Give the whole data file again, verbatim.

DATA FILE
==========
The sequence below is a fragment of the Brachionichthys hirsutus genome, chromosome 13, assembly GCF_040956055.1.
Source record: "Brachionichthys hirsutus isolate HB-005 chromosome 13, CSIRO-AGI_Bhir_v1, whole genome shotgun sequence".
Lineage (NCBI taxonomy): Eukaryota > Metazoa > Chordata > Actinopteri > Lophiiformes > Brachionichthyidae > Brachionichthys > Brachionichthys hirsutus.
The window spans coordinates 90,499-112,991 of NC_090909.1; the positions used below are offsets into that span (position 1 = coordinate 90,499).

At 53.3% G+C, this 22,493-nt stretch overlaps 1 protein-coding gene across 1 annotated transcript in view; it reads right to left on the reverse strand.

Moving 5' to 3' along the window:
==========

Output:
The sequence below is a fragment of the Brachionichthys hirsutus genome, chromosome 13, assembly GCF_040956055.1.
Source record: "Brachionichthys hirsutus isolate HB-005 chromosome 13, CSIRO-AGI_Bhir_v1, whole genome shotgun sequence".
Lineage (NCBI taxonomy): Eukaryota > Metazoa > Chordata > Actinopteri > Lophiiformes > Brachionichthyidae > Brachionichthys > Brachionichthys hirsutus.
The window spans coordinates 90,499-112,991 of NC_090909.1; the positions used below are offsets into that span (position 1 = coordinate 90,499).

At 53.3% G+C, this 22,493-nt stretch overlaps 1 protein-coding gene across 1 annotated transcript in view; it reads right to left on the reverse strand.

Moving 5' to 3' along the window: